I don't remember the last time I enjoyed listening to a novel this much. I got drawn in as soon as the magistrate and his clerk got to Fount Royal to investigate and determine the fate of a woman accused of witchcraft. This was 1699, and it didn't take but a few loose accusations to condemn a woman to be burned at the stake. Unfortunately, mob mentality takes over too easily when there are a few people encouraging their fears.
It's not about the witch----this is a story about what happens when evil wins if good men do nothing. In this novel we have a very good man--the clerk Matthew Corbett who assists the magistrate Isaac Woodward. Is the beautiful Rachel a witch, or the target of nasty gossiping women? Or is there another reason she has become the focus for all the evil acts which threaten to bring down this new town? The author masterfully keeps us guessing until the end.
A complex story with suspects galore! Matthew in his quiet, soft spoken manner, goes about investigating on his own when the magistrate falls ill. He is steadfast in his determination, yet never lets anger or frustration interfere with his goal.
A small caution for the squeamish--there are some graphic bloody scenes and some explicit sexual language (including people and animals) -however, these types of acts probably are true to that period and as such - are not inappropriate.
- - - -and what is it about that voice of Edoardo Ballerini that makes it possible to listen for hours without ever tiring of it? Truly one of the best narrators on Audible.
This book was painful. I made myself listen because I had spent the money, but it was a terrible book. Seriously! It didn't help that the narrator made me want to scratch my earbuds out. Over dramatic whether he was talking about eating breakfast or running for his life - there was no difference. In this sense it was nearly comical, except that the book is so long that I nearly stopped listening countless times. REally, apart from the money spent, the only reason I kept with it was to find out what would happen with the witch.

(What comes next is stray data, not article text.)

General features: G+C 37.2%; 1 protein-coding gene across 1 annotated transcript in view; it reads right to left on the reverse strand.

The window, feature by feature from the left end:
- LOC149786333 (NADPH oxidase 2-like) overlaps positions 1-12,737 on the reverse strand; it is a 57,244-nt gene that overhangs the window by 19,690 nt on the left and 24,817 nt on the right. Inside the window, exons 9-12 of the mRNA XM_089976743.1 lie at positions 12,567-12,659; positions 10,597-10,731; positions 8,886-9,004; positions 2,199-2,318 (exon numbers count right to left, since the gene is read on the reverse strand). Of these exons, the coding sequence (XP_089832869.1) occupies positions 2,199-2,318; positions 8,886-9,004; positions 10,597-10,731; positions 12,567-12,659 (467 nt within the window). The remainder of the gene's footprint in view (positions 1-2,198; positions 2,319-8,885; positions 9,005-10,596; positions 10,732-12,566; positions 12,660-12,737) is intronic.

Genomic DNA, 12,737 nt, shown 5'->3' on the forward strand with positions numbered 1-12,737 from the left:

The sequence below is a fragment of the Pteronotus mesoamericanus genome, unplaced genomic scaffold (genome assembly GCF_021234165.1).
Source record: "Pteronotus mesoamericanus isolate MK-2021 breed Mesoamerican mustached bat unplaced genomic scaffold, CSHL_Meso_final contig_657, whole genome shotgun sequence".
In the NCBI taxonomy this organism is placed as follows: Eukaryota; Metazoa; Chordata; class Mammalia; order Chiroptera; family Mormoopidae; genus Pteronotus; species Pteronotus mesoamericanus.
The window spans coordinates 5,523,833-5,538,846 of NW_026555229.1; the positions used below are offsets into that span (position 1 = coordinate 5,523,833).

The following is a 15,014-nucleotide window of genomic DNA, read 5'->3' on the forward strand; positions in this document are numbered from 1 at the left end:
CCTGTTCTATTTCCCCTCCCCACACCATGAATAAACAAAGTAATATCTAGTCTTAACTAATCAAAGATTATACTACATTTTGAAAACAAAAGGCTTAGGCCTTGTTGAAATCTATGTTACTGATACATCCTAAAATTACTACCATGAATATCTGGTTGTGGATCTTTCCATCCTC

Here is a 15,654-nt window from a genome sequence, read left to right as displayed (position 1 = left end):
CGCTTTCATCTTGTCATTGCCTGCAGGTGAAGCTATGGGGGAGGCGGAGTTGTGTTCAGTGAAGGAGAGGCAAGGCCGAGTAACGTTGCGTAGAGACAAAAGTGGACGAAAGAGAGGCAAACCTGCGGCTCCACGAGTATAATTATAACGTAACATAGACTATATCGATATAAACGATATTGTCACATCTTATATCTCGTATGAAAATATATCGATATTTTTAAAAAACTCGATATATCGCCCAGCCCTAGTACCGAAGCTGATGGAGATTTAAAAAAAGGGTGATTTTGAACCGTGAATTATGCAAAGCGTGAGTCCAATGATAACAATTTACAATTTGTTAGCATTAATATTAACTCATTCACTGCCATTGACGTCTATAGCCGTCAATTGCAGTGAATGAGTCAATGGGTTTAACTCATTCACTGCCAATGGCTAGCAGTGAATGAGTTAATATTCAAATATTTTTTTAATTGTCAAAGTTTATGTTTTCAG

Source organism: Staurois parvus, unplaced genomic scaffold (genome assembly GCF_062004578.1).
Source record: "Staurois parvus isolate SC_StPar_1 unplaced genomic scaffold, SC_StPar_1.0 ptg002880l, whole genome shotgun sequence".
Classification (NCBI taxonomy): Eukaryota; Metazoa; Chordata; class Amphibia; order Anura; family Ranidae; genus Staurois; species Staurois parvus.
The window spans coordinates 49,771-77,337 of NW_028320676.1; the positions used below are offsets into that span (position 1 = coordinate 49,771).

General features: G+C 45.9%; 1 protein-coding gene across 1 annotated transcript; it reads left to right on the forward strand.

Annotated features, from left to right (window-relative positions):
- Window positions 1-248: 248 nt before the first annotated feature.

The writing is just painfully bad. The guy is maddeningly verbose. This book is stuffed full of words that get the story no where, and make me care not ONE BIT about the characters which is one of the main criteria for judging a story - do I CARE about anybody I am hearing about. In this case, although there were plenty of people I could have cared for, by the time McCammon was done with them they were as lifeless and flavorless as yesterday's chewing gum. Dont bother.
This story has a great depth. I wanted to read more McCammon after listening to Swan Song (which I also loved), even though the Corbett series is vastly different from Swan Song and maybe not exactly what I was expecting I nonetheless found it rich and entertaining. The main character Michael Corbett is like an early American version of Sherlock Holmes. Edoardo Ballerini is an excellent match for Corbett's character; Corbett has a quiet confidence which is masterfully relayed by Ballerini. I have also listened to the next in the series The Queen of Bedlam and can say Corbett's character continues to grow, his logic and curiosity takes him on a fateful adventure which will lead me to the third soon.